Minneapolis

Historical Floods

Minneapolis is a great city located in Minnesota, USA, and it forms twin cities with the St. Paul, a neighboring state capital separated by the Mississippi River. The city is well-known for its beautiful parks as well as lakes. In addition to that, the city is home to several cultural landmarks such as the contemporary art museum, the walker art center as well as the Minneapolis sculpture garden.

Despite being a lovely, Minneapolis has experienced several notorious floods along with other severe natural disasters. Fortunately, the city has managed to survive some of these destructive natural disasters. In this article, we shall be focusing on some notorious historical floods along with other natural disasters to ever happen in Minneapolis.

Notorious Flooding in Twin Cities

Several flooding incidences occurred in Minneapolis; however, we shall be focusing on the severe floods that damaged Minneapolis. The speed at which snow melts during springtime and the amount of rainfall that has fallen among other factors are variables responsible for the flooding.In 1849 the Minnesota Territory was formed, and St. Paul became its capital. The success of St. Paul was down to its natural geography, as this allowed traders to move their goods along the river quickly. The river valley has a series of stone bluffs, which line each side of the Mississippi River.

Spring flooding in 1965

In 1965, spring season started cold and snowy; however, it came to an end with a significant warm-up and increased rainfall resulting in record flooding in Minnesota. Minneapolis received 37.1 inches of snow, making it the 2nd all-time for March as well as the 4th snowiest month to ever been recorded. Meanwhile, St. Cloud was receiving an astonishing 51.7 inches of snow that March, which makes it the coldest March to ever been recorded and the snowiest month on record as well. By April 15th, Minnesota river has a crest of 719.40 ft. Which 17 ft. Above flood stage (702 ft.); in addition to that, it was 7 ft. Above the flood stage, which is 712 ft. On April 16th, the Mississippi River had a crest of 26.01 ft, which is 12 ft. above the flood stage. On the other hand, St. Croix River has a crest of 94.10 ft. The effect associated with this flood was experienced downstream within the Mississippi River. The flood did not only cause damage to Minneapolis and the state of Minnesota, but also affected other states, including Illinois, Wisconsin, and Missouri. Destruction was estimated to be approximately 4160million (with the current inflation, it is estimated to be $1.15 billion as of 2013). Fifteen people lost their lives, and 700 individuals were injured. More than 11,000 houses, along with several agricultural lands were lost to floods.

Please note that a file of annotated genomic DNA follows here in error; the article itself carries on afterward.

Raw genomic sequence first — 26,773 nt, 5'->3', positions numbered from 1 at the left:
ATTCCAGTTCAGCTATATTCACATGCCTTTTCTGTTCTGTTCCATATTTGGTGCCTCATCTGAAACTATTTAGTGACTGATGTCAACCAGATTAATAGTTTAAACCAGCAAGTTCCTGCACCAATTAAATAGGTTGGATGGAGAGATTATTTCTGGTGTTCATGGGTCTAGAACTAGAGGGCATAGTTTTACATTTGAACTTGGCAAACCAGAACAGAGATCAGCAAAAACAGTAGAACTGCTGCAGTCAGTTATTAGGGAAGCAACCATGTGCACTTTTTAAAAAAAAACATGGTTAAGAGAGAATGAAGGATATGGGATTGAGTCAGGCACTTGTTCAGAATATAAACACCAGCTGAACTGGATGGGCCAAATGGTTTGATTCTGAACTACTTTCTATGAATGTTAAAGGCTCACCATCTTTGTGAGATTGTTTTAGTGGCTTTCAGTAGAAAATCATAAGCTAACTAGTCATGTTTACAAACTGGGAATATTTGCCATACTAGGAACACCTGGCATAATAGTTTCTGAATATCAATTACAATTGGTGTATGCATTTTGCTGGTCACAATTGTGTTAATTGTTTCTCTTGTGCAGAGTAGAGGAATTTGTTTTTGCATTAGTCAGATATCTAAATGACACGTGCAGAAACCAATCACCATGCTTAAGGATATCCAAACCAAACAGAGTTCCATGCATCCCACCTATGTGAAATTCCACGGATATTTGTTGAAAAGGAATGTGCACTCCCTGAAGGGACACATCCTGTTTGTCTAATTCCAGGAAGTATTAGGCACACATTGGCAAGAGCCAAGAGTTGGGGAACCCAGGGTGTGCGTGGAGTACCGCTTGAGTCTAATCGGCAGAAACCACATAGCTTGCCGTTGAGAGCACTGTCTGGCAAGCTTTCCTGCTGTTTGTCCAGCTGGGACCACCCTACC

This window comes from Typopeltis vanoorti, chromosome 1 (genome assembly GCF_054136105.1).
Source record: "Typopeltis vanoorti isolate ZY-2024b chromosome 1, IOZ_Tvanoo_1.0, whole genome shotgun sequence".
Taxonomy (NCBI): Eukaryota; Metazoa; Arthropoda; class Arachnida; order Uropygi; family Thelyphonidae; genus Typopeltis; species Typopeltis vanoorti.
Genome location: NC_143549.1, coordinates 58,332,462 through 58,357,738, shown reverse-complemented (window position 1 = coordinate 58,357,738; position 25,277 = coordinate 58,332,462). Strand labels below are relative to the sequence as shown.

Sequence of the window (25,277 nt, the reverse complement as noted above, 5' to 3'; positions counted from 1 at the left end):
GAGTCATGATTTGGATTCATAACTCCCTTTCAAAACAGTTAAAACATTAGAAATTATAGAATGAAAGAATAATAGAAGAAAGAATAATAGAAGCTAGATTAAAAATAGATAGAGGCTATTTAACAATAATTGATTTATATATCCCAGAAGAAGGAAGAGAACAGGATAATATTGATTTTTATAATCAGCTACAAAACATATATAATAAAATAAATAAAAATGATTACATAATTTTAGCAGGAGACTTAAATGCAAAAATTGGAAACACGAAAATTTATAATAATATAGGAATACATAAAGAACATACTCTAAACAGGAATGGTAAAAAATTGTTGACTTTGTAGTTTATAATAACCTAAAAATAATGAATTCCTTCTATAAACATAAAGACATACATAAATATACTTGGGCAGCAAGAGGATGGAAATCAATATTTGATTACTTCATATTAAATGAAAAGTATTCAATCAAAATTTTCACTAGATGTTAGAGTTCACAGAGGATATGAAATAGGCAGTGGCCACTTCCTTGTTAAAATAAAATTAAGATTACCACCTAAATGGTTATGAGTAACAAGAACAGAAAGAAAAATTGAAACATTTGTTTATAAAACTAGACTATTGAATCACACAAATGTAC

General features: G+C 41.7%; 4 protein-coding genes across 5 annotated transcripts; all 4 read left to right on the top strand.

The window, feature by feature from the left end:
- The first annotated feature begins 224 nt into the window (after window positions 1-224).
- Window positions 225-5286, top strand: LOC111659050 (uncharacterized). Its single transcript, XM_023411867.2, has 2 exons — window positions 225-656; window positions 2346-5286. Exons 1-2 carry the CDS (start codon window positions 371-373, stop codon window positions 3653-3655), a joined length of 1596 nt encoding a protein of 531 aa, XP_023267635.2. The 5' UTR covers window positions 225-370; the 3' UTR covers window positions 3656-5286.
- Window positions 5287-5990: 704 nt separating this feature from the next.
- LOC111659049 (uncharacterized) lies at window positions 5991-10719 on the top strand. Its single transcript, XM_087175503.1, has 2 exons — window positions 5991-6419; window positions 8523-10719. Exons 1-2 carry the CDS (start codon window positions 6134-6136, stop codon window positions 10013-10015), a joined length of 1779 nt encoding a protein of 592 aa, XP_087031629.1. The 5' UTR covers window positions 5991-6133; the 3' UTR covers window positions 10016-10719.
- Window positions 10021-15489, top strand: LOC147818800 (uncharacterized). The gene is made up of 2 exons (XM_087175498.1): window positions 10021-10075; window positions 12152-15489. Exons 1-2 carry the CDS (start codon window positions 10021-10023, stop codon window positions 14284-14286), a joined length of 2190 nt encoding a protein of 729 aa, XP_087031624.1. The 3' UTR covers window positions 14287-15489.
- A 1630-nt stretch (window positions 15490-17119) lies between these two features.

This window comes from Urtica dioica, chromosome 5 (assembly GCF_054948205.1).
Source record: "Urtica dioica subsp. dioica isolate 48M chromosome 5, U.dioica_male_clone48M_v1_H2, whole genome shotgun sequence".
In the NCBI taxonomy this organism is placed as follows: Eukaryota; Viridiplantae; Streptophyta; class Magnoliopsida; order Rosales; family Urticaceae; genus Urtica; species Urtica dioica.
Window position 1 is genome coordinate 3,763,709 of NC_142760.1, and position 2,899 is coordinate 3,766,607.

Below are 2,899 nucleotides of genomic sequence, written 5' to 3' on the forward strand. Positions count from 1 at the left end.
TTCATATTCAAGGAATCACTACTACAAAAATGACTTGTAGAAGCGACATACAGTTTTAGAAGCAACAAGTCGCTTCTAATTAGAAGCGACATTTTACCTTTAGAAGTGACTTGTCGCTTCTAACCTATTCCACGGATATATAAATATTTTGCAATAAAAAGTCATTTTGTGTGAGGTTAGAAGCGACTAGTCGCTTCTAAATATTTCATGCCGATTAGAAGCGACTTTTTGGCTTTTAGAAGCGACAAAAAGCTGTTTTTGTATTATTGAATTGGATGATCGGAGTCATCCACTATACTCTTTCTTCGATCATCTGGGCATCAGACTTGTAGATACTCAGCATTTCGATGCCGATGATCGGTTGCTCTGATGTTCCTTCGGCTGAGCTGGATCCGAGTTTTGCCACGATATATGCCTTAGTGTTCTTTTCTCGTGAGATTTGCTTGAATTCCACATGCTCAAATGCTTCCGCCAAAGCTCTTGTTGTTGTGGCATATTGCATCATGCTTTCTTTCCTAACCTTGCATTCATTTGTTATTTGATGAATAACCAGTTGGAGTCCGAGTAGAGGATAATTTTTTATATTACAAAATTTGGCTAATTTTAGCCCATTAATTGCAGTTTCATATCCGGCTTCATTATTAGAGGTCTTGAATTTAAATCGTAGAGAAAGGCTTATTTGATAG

Twin Cities Superstorm 1987

This is the most significant rainfall event to ever occur in Twin Cities’ history. The rainfall began in the late evening of July 23rd, 1987. There were 10 inches of rain within 6 hours at Twin Cities International Airport; this resulted in massive flooding, particularly within the southern as well as the western part of Twin Cities Metro. This storm occurred within the frontal boundary that had separated cooler dry air in the south and west and warm and moist air to the south and east. When these two air masses interacted, it resulted in an intense thunderstorm along with very high rainfalls in the southern part of the Twin Cities. By April 15th, Minnesota river has a crest of 719.40 ft. Which 17 ft. Above flood stage (702 ft.); in addition to that, it was 7 ft. Above the flood stage, which is 712 ft. On April 16th, the Mississippi River had a crest of 26.01 ft, which is 12 ft. above the flood stage. On the other hand, St. Croix River has a crest of 94.10 ft. The effect associated with this flood was experienced downstream within the Mississippi River. The flood did not only cause damage to Minneapolis and the state of Minnesota, but also affected other states, including Illinois, Wisconsin, and Missouri. Destruction was estimated to be approximately 4160million (with the current inflation, it is estimated to be $1.15 billion as of 2013). Fifteen people lost their lives, and 700 individuals were injured. More than 11,000 houses, along with several agricultural lands were lost to floods.